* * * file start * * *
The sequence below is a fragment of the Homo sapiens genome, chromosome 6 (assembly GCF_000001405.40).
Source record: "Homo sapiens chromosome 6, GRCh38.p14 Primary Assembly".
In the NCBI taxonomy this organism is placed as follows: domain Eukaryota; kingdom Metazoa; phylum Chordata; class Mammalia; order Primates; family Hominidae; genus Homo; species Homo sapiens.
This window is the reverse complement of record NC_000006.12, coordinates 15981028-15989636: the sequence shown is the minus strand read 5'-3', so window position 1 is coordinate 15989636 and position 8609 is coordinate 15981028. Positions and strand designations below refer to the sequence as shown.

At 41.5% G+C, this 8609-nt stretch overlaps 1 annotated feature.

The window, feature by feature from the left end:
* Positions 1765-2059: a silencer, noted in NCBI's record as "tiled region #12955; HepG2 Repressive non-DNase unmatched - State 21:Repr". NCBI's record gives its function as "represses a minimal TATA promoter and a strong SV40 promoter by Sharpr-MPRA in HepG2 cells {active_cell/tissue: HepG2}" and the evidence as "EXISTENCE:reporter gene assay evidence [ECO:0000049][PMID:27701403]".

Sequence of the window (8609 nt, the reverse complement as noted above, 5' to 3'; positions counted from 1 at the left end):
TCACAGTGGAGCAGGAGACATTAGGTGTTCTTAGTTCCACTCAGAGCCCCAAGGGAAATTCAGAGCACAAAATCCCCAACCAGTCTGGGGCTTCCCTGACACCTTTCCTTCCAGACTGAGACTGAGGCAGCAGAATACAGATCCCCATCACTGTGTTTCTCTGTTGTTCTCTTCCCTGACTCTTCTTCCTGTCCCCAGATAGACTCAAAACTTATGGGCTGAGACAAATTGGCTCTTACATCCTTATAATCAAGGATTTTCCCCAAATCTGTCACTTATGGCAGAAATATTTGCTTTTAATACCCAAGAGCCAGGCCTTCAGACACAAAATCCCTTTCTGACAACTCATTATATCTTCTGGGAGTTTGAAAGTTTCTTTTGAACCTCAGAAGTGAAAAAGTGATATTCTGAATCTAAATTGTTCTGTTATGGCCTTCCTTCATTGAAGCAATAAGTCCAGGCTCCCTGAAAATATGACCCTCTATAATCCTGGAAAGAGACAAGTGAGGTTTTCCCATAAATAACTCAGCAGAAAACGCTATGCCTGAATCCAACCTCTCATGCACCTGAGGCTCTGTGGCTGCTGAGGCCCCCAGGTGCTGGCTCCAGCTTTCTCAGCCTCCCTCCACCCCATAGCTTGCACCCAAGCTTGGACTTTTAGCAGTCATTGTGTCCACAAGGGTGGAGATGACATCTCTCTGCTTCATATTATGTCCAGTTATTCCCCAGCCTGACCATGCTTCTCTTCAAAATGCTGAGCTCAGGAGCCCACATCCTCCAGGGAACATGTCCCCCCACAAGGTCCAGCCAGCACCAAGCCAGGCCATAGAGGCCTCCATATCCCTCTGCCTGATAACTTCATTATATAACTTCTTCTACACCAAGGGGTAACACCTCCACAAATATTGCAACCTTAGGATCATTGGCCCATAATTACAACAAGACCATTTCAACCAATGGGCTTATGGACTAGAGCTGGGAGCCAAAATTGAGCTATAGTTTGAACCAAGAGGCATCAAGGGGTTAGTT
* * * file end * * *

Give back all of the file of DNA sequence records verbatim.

The sequence below is a fragment of the Homo sapiens genome, chromosome 6 (assembly GCF_000001405.40).
Source record: "Homo sapiens chromosome 6, GRCh38.p14 Primary Assembly".
In the NCBI taxonomy this organism is placed as follows: domain Eukaryota; kingdom Metazoa; phylum Chordata; class Mammalia; order Primates; family Hominidae; genus Homo; species Homo sapiens.
This window is the reverse complement of record NC_000006.12, coordinates 15981028-15989636: the sequence shown is the minus strand read 5'-3', so window position 1 is coordinate 15989636 and position 8609 is coordinate 15981028. Positions and strand designations below refer to the sequence as shown.

At 41.5% G+C, this 8609-nt stretch overlaps 1 annotated feature.

The window, feature by feature from the left end:
* Positions 1765-2059: a silencer, noted in NCBI's record as "tiled region #12955; HepG2 Repressive non-DNase unmatched - State 21:Repr". NCBI's record gives its function as "represses a minimal TATA promoter and a strong SV40 promoter by Sharpr-MPRA in HepG2 cells {active_cell/tissue: HepG2}" and the evidence as "EXISTENCE:reporter gene assay evidence [ECO:0000049][PMID:27701403]".

Sequence of the window (8609 nt, the reverse complement as noted above, 5' to 3'; positions counted from 1 at the left end):
TCACAGTGGAGCAGGAGACATTAGGTGTTCTTAGTTCCACTCAGAGCCCCAAGGGAAATTCAGAGCACAAAATCCCCAACCAGTCTGGGGCTTCCCTGACACCTTTCCTTCCAGACTGAGACTGAGGCAGCAGAATACAGATCCCCATCACTGTGTTTCTCTGTTGTTCTCTTCCCTGACTCTTCTTCCTGTCCCCAGATAGACTCAAAACTTATGGGCTGAGACAAATTGGCTCTTACATCCTTATAATCAAGGATTTTCCCCAAATCTGTCACTTATGGCAGAAATATTTGCTTTTAATACCCAAGAGCCAGGCCTTCAGACACAAAATCCCTTTCTGACAACTCATTATATCTTCTGGGAGTTTGAAAGTTTCTTTTGAACCTCAGAAGTGAAAAAGTGATATTCTGAATCTAAATTGTTCTGTTATGGCCTTCCTTCATTGAAGCAATAAGTCCAGGCTCCCTGAAAATATGACCCTCTATAATCCTGGAAAGAGACAAGTGAGGTTTTCCCATAAATAACTCAGCAGAAAACGCTATGCCTGAATCCAACCTCTCATGCACCTGAGGCTCTGTGGCTGCTGAGGCCCCCAGGTGCTGGCTCCAGCTTTCTCAGCCTCCCTCCACCCCATAGCTTGCACCCAAGCTTGGACTTTTAGCAGTCATTGTGTCCACAAGGGTGGAGATGACATCTCTCTGCTTCATATTATGTCCAGTTATTCCCCAGCCTGACCATGCTTCTCTTCAAAATGCTGAGCTCAGGAGCCCACATCCTCCAGGGAACATGTCCCCCCACAAGGTCCAGCCAGCACCAAGCCAGGCCATAGAGGCCTCCATATCCCTCTGCCTGATAACTTCATTATATAACTTCTTCTACACCAAGGGGTAACACCTCCACAAATATTGCAACCTTAGGATCATTGGCCCATAATTACAACAAGACCATTTCAACCAATGGGCTTATGGACTAGAGCTGGGAGCCAAAATTGAGCTATAGTTTGAACCAAGAGGCATCAAGGGGTTAGTT